Funding allocated to local public transit was also intended to help relieve congestion and increase citizen mobility options. While it performed reliably, with SunTran buses arriving on time 92% of the time, public transit in Pima County was also impacted by COVID-19, negating its effect on overall congestion. 

Ridership plummeted by 34% from 2017 to 2021, and SunTran responded by implementing a fare-free policy, which contributed to increased operating costs. But those operating costs are still lower than those of six other public transit programs in the country SunTran was compared to, at $4.07 per boarding compared to the average of $7.03. 

The plan seeks to improve roadways with the goal of increasing safety for all residents, both drivers and pedestrians. Data on the success of this goal also presented a mixed picture. Across Pima County, crashes decreased by 24% between 2016 and 2020, but the rate of roadway deaths increased by 53% per one million vehicle miles over the same period. 

Much of this has to do with driver impairment, speeding and insufficient visibility measures taken by bicyclists during night time hours. While these aren’t behaviors the RTA can control, the authority is working to increase roadway condition safety through education campaigns, shortened crosswalks, and separated bike lanes, among other things. 

Sjoberg Evashenk Consulting, which was hired by the auditor general to compile the report, recommended that the RTA increase its data reporting practices to better analyze the gap in funding, and continue to work with local jurisdictions to close the gap. The RTA responded that it would follow all recommendations, and that it expected its current track record of successful project implementations to help in any future petitions to the voters for funding increases.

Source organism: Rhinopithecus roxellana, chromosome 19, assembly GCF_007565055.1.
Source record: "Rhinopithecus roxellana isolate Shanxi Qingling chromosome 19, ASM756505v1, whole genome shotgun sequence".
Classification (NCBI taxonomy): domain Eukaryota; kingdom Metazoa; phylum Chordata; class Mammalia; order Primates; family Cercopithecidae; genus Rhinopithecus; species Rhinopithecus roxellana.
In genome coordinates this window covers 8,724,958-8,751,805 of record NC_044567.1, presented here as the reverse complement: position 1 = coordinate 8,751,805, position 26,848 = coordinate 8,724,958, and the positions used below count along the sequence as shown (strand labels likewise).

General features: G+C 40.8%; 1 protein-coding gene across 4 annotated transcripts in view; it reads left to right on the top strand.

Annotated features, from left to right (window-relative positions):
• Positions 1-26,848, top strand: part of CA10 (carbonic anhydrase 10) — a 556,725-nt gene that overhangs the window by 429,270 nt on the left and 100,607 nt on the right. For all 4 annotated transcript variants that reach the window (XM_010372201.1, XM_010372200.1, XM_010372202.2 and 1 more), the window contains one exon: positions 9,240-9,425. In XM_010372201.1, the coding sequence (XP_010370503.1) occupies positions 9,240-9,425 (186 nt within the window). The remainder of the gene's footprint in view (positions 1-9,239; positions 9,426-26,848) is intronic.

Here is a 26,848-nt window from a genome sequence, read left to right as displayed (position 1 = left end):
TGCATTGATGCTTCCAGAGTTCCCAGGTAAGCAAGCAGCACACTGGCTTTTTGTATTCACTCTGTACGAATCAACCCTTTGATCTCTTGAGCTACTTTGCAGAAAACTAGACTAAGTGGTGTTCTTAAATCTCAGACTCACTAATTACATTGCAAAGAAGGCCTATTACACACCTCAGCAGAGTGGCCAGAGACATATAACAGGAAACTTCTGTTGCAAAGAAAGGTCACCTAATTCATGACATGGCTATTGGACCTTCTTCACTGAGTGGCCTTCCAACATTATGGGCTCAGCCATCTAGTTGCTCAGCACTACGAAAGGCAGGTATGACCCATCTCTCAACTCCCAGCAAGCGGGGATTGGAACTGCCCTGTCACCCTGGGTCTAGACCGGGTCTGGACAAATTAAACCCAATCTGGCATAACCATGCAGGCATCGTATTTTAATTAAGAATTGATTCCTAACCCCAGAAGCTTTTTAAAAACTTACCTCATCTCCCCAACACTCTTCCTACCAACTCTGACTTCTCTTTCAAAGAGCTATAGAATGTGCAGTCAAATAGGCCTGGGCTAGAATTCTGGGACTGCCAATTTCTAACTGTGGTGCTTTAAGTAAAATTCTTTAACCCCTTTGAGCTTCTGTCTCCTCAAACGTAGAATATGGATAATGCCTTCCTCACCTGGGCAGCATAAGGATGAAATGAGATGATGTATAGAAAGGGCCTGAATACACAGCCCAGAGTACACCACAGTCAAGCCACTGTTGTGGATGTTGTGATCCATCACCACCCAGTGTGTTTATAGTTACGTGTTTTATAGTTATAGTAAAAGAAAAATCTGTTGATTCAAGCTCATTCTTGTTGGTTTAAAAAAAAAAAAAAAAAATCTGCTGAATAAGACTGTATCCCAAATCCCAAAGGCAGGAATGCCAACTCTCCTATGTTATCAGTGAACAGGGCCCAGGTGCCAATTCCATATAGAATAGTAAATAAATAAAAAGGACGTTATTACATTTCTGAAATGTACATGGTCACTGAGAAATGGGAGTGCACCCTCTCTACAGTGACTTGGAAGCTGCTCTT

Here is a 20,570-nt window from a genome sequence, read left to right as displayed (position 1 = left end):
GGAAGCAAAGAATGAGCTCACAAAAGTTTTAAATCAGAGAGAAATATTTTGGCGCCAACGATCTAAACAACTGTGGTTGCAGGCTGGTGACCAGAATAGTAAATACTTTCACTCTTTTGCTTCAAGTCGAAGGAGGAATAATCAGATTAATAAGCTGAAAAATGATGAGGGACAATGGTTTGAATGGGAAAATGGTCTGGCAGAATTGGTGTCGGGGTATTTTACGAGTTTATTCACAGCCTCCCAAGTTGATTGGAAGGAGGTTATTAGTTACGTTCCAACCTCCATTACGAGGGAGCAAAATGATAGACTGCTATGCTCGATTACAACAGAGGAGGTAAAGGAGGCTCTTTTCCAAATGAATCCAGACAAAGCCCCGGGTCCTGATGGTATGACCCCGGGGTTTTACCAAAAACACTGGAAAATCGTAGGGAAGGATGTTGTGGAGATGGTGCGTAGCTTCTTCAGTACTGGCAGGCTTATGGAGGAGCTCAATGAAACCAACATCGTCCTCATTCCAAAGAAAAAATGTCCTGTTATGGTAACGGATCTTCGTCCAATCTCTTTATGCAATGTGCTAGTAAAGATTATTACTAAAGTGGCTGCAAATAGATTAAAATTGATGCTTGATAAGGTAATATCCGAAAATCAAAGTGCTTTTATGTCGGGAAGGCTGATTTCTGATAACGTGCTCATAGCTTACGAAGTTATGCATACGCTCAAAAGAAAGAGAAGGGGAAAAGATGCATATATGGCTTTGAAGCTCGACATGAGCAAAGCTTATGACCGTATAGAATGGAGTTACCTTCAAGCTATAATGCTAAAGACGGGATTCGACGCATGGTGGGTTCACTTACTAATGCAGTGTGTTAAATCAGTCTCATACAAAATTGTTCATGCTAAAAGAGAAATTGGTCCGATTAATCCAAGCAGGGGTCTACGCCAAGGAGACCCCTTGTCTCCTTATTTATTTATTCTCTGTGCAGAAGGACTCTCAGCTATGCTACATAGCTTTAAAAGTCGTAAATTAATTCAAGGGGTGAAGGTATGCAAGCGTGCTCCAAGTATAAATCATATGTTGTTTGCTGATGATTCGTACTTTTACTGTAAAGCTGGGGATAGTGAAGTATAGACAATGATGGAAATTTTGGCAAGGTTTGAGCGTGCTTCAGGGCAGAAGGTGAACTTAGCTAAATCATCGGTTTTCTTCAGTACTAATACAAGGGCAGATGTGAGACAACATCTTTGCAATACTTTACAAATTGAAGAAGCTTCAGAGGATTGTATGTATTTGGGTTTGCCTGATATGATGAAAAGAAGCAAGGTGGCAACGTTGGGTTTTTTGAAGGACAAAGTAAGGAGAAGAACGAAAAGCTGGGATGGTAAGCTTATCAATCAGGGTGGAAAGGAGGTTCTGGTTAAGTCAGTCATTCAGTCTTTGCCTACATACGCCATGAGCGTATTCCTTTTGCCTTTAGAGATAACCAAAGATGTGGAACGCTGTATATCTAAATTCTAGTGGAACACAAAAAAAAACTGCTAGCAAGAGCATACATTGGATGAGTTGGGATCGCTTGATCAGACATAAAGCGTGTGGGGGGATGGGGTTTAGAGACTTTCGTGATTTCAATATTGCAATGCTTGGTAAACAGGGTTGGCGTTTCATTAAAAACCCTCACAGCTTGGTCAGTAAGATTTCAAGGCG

“With the RTA’s record of keeping our promises, it is anticipated that the voters will once again embrace future investments in our regional mobility and accessibility to enhance the performance of the region’s transportation infrastructure,” RTA wrote in its response letter.

Editor’s Note: This item has been modified to clarify the headline. The RTA says it “has met its cash commitment per the ballot” and that any additional funding is the responsibility of local governments.

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Gloria Gomez/UA Don Bolles Fellow
Gloria Gomez/UA Don Bolles Fellow

Gloria Gomez is a senior at the University of Arizona and the 2022 UA School of Journalism’s Don Bolles Fellow. Gomez has interned at the Arizona Daily Star and worked at the Arizona Daily Wildcat. She is a dual major in journalism and political science, with a Spanish minor. She’s a member of the Investigative Reporters and Editors and National Association of Hispanic Journalists. The UA School of Journalism started the fellowship in 1977 to honor Don Bolles, an Arizona Republic reporter killed in a 1976 car bombing.